Chuck Robbins — Chairman and Chief Executive Officer

Yeah. That’s connected to the DNA renewal thing, because we actually have customer service — I mean, customer success specialists that are in the field, that are working with customers everyday. We’ve got a virtual teller inside organization also doing customer success. So the adoption piece is really important.

As it relates to DNA, the — we’ve had sort of a handful in the first half of this year of those renewals that will come through. It’s a little bit more in the second half. And then, fiscal ’23 is where it’s actually a much more meaningful number. And our teams have been working on the underlying processes, the metrics, the process, the systems, measurements. And the engineering teams have been working really hard on continuing to evolve the offer to ensure that there is enough innovation going forward that will optimize our opportunity on the renewal side of it. So it’s a bit early. And I would say maybe second half of next year or this fiscal year, we can give you a little more on that and then into fiscal ’23 is when it’s a decent-sized number.

Benjamin J Bollin — Cleveland Research — Analyst

Thank you.

Marilyn Mora — Head of Investor Relations

Great. Thanks Ben for the questions. Chuck, do you want to comment some closing remarks or I can close it up?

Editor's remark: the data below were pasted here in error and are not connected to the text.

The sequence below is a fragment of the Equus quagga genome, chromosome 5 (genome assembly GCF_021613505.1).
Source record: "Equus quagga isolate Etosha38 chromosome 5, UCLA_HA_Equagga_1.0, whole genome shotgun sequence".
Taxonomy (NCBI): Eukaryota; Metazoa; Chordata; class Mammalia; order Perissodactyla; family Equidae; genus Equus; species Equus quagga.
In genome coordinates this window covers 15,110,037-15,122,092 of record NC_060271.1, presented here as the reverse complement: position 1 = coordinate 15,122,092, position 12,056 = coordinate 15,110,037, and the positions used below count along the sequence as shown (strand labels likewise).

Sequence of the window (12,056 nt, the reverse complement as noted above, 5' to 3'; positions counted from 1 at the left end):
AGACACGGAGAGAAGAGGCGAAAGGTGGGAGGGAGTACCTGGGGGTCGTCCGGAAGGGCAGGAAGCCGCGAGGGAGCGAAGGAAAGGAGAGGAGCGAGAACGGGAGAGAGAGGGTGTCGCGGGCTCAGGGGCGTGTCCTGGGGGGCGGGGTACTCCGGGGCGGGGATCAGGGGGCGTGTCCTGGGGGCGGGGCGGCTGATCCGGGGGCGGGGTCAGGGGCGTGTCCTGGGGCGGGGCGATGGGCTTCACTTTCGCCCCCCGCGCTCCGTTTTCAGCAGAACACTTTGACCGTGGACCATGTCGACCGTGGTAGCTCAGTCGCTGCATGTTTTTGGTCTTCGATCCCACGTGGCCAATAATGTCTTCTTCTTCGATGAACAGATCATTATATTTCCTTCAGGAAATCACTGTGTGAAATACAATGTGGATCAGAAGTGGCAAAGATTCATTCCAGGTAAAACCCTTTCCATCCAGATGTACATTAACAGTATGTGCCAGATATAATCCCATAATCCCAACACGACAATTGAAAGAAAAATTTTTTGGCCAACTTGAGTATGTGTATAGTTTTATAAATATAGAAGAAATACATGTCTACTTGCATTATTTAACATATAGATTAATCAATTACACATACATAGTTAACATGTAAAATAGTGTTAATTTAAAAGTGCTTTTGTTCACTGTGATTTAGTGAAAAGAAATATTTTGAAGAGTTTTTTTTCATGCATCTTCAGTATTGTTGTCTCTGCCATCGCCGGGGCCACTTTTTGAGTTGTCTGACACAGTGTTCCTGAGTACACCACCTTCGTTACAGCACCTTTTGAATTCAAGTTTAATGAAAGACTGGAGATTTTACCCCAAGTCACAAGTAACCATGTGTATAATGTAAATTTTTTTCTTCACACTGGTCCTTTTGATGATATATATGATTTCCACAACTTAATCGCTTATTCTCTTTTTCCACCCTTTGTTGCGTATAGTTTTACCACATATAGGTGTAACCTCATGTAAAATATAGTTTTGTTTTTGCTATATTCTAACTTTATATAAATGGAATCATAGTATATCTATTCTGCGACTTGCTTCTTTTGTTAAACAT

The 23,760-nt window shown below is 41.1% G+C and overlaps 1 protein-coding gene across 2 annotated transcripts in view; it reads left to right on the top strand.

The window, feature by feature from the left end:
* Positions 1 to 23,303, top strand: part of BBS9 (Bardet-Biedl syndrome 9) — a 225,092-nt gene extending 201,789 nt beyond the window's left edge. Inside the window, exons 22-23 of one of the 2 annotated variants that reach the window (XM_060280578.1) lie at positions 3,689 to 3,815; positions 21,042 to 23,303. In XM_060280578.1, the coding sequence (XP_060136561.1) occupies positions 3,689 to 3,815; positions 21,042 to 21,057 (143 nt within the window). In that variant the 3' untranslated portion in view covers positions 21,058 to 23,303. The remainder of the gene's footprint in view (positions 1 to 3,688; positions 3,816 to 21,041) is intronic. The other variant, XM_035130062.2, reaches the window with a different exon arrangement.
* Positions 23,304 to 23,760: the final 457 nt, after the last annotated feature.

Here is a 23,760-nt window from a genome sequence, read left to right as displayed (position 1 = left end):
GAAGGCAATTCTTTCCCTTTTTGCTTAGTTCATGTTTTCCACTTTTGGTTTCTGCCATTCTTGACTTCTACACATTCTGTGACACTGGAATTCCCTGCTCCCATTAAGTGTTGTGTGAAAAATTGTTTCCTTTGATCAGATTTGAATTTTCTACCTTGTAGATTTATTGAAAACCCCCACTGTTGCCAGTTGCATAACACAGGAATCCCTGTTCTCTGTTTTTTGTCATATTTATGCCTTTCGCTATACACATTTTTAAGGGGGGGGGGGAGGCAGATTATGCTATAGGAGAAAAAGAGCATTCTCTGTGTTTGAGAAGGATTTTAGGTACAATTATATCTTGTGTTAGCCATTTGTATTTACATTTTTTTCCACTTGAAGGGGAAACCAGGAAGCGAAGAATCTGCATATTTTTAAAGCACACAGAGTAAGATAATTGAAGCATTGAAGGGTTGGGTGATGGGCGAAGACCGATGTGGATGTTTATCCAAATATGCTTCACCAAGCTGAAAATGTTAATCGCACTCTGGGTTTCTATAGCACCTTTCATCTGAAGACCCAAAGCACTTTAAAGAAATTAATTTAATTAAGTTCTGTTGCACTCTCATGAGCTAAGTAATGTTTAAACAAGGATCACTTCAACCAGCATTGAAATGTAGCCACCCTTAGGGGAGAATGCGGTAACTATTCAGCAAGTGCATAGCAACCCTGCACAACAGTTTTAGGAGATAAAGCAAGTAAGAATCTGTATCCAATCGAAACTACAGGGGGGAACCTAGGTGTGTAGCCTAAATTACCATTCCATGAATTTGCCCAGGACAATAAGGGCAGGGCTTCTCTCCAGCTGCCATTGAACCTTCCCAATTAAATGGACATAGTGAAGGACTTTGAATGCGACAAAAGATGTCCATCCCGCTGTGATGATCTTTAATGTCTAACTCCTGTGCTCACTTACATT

Chuck Robbins — Chairman and Chief Executive Officer

Sure. I’ll close and I’ll hand it to you. So I’m really proud of our team. I’m really proud of the performance, and we’re certainly pleased with the demand that we’ve seen. I’m super happy with the transformation. We believe our investments are paying off, our software business, the work we’re doing with the web scale and the cloud providers and across the portfolio. I think our technology will help our customers deal with this emerging focus on resiliency and agility and adaptability. And then most of all, I want to thank our teams for the incredible execution, not only in Q4, but over the last 12 to 18 months during a very complicated time. And I’d like to also just remind you and encourage you all to join us on September 15th for the Investor Day. Thank you.

Marilyn Mora — Head of Investor Relations

Thanks, Chuck. So Cisco’s next quarterly earnings conference call, which will reflect our fiscal 2022 first quarter results, will be on Wednesday November 17th, 2021 at 1:30 PM Pacific Time, 4:30 PM Eastern Time. Again, I’d like to remind the audience that in light of Regulation FD, Cisco’s policy is not to comment on its financial guidance during the quarter, unless it is done through an explicit public disclosure. We will now plan to close the call. If you have any further questions, feel free to contact the Cisco Investor Relations group, and we thank you all very much for joining today’s call.

Operator

Thank you for participating on today’s conference call. If you would like to listen to the call in its entirety, you may call 1-800-388-4923. For participants dialing from outside the US, please dial 1-203-369-3800. This concludes today’s call. You may disconnect at this time.